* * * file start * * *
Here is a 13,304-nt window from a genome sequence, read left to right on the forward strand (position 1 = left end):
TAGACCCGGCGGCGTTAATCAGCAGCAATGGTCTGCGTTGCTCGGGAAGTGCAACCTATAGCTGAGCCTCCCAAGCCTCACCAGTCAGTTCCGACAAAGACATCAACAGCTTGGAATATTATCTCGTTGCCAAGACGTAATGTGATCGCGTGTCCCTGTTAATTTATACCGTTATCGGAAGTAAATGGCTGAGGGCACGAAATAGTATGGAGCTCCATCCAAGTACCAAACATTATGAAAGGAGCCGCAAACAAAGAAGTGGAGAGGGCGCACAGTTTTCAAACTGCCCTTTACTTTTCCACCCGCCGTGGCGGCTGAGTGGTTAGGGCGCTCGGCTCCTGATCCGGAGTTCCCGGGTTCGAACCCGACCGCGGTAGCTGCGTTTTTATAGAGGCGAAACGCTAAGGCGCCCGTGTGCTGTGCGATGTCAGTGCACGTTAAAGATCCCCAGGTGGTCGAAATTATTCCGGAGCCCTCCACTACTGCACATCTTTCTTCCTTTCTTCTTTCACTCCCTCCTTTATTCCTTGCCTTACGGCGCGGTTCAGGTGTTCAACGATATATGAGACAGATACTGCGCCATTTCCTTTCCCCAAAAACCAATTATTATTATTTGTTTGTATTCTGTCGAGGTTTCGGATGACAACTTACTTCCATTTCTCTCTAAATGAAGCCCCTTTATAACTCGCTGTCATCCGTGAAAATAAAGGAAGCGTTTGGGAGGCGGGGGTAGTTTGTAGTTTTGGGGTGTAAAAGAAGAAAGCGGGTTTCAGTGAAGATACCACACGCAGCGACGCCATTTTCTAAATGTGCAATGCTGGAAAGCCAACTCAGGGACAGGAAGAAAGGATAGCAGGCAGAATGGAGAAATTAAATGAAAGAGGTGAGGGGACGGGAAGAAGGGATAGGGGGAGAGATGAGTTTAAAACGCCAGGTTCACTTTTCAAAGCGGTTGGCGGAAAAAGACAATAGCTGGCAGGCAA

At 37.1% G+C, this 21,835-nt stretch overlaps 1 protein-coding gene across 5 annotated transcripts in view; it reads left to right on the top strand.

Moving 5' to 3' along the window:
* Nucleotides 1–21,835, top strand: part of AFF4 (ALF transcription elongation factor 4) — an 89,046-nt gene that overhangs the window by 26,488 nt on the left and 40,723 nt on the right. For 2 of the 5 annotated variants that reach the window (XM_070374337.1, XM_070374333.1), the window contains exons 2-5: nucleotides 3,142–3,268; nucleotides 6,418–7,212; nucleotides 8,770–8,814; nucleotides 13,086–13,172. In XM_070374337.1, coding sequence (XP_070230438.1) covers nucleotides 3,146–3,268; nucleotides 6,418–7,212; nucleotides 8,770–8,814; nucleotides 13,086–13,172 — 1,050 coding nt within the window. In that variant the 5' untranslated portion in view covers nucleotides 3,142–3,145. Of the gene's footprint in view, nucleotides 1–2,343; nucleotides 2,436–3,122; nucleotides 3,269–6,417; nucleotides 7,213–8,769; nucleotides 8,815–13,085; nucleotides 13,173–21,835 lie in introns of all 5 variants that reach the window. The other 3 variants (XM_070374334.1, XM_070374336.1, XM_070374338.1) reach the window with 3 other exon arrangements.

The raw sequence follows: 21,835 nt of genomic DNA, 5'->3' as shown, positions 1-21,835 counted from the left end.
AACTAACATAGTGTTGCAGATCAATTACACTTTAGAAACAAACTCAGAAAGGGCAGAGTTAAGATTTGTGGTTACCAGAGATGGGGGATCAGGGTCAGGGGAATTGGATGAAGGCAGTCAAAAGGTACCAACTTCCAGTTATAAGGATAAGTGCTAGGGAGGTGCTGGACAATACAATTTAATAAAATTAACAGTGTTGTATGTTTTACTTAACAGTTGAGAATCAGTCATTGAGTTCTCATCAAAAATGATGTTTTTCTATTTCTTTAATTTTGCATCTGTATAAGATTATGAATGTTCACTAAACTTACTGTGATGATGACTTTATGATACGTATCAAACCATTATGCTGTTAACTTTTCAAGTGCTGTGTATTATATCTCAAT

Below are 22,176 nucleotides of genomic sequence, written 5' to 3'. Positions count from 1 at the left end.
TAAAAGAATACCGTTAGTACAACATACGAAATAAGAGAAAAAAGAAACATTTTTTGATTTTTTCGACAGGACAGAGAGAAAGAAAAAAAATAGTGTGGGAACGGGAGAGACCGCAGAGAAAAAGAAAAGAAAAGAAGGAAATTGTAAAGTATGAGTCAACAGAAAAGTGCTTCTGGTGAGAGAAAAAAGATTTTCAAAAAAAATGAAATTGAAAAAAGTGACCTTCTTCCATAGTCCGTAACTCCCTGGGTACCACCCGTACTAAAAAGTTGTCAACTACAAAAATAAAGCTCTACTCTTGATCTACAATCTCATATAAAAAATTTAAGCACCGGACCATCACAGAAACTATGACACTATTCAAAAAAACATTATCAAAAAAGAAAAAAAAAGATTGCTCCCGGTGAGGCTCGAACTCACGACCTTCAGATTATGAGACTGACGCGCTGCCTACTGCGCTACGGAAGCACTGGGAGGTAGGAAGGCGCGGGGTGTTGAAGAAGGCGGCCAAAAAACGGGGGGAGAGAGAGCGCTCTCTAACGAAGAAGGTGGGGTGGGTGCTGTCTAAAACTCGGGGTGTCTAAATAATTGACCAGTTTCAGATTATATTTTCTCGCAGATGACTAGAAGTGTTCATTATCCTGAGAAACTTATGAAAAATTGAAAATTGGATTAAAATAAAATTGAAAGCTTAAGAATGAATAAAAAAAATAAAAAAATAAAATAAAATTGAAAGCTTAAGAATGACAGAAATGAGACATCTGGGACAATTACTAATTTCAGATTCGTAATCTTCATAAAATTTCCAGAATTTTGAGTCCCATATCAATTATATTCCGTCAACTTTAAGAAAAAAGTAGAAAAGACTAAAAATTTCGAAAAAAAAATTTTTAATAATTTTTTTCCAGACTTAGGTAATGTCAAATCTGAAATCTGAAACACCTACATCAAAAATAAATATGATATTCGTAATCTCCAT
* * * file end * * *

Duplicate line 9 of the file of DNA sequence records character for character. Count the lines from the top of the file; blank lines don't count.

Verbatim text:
TAAAAGAATACCGTTAGTACAACATACGAAATAAGAGAAAAAAGAAACATTTTTTGATTTTTTCGACAGGACAGAGAGAAAGAAAAAAAATAGTGTGGGAACGGGAGAGACCGCAGAGAAAAAGAAAAGAAAAGAAGGAAATTGTAAAGTATGAGTCAACAGAAAAGTGCTTCTGGTGAGAGAAAAAAGATTTTCAAAAAAAATGAAATTGAAAAAAGTGACCTTCTTCCATAGTCCGTAACTCCCTGGGTACCACCCGTACTAAAAAGTTGTCAACTACAAAAATAAAGCTCTACTCTTGATCTACAATCTCATATAAAAAATTTAAGCACCGGACCATCACAGAAACTATGACACTATTCAAAAAAACATTATCAAAAAAGAAAAAAAAAGATTGCTCCCGGTGAGGCTCGAACTCACGACCTTCAGATTATGAGACTGACGCGCTGCCTACTGCGCTACGGAAGCACTGGGAGGTAGGAAGGCGCGGGGTGTTGAAGAAGGCGGCCAAAAAACGGGGGGAGAGAGAGCGCTCTCTAACGAAGAAGGTGGGGTGGGTGCTGTCTAAAACTCGGGGTGTCTAAATAATTGACCAGTTTCAGATTATATTTTCTCGCAGATGACTAGAAGTGTTCATTATCCTGAGAAACTTATGAAAAATTGAAAATTGGATTAAAATAAAATTGAAAGCTTAAGAATGAATAAAAAAAATAAAAAAATAAAATAAAATTGAAAGCTTAAGAATGACAGAAATGAGACATCTGGGACAATTACTAATTTCAGATTCGTAATCTTCATAAAATTTCCAGAATTTTGAGTCCCATATCAATTATATTCCGTCAACTTTAAGAAAAAAGTAGAAAAGACTAAAAATTTCGAAAAAAAAATTTTTAATAATTTTTTTCCAGACTTAGGTAATGTCAAATCTGAAATCTGAAACACCTACATCAAAAATAAATATGATATTCGTAATCTCCAT